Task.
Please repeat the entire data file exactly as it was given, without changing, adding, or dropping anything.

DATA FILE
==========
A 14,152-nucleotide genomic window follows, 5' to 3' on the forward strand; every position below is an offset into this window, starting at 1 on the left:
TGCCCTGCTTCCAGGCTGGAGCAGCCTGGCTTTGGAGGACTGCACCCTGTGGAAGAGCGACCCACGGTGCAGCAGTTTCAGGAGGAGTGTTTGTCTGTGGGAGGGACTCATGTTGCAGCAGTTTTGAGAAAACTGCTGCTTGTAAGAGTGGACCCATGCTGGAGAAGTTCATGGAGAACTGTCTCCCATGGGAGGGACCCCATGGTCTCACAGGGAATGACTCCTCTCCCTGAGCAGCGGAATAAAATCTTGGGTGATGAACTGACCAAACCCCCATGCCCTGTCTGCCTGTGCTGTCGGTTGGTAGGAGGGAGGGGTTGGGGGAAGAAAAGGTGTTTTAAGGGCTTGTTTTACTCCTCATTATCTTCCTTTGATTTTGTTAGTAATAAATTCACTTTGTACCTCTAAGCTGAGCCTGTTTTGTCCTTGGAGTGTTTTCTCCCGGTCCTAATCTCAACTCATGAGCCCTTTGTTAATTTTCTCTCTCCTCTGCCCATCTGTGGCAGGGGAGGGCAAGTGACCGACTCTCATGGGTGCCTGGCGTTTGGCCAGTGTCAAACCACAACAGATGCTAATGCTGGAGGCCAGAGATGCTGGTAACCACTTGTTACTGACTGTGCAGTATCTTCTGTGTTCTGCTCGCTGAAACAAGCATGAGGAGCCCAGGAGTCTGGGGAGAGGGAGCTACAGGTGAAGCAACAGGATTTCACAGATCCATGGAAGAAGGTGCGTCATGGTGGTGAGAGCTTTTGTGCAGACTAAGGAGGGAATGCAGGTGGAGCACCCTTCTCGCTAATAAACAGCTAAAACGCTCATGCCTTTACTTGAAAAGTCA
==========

A 14,152-nucleotide genomic window follows, 5' to 3' on the forward strand; every position below is an offset into this window, starting at 1 on the left:
TGCCCTGCTTCCAGGCTGGAGCAGCCTGGCTTTGGAGGACTGCACCCTGTGGAAGAGCGACCCACGGTGCAGCAGTTTCAGGAGGAGTGTTTGTCTGTGGGAGGGACTCATGTTGCAGCAGTTTTGAGAAAACTGCTGCTTGTAAGAGTGGACCCATGCTGGAGAAGTTCATGGAGAACTGTCTCCCATGGGAGGGACCCCATGGTCTCACAGGGAATGACTCCTCTCCCTGAGCAGCGGAATAAAATCTTGGGTGATGAACTGACCAAACCCCCATGCCCTGTCTGCCTGTGCTGTCGGTTGGTAGGAGGGAGGGGTTGGGGGAAGAAAAGGTGTTTTAAGGGCTTGTTTTACTCCTCATTATCTTCCTTTGATTTTGTTAGTAATAAATTCACTTTGTACCTCTAAGCTGAGCCTGTTTTGTCCTTGGAGTGTTTTCTCCCGGTCCTAATCTCAACTCATGAGCCCTTTGTTAATTTTCTCTCTCCTCTGCCCATCTGTGGCAGGGGAGGGCAAGTGACCGACTCTCATGGGTGCCTGGCGTTTGGCCAGTGTCAAACCACAACAGATGCTAATGCTGGAGGCCAGAGATGCTGGTAACCACTTGTTACTGACTGTGCAGTATCTTCTGTGTTCTGCTCGCTGAAACAAGCATGAGGAGCCCAGGAGTCTGGGGAGAGGGAGCTACAGGTGAAGCAACAGGATTTCACAGATCCATGGAAGAAGGTGCGTCATGGTGGTGAGAGCTTTTGTGCAGACTAAGGAGGGAATGCAGGTGGAGCACCCTTCTCGCTAATAAACAGCTAAAACGCTCATGCCTTTACTTGAAAAGTCA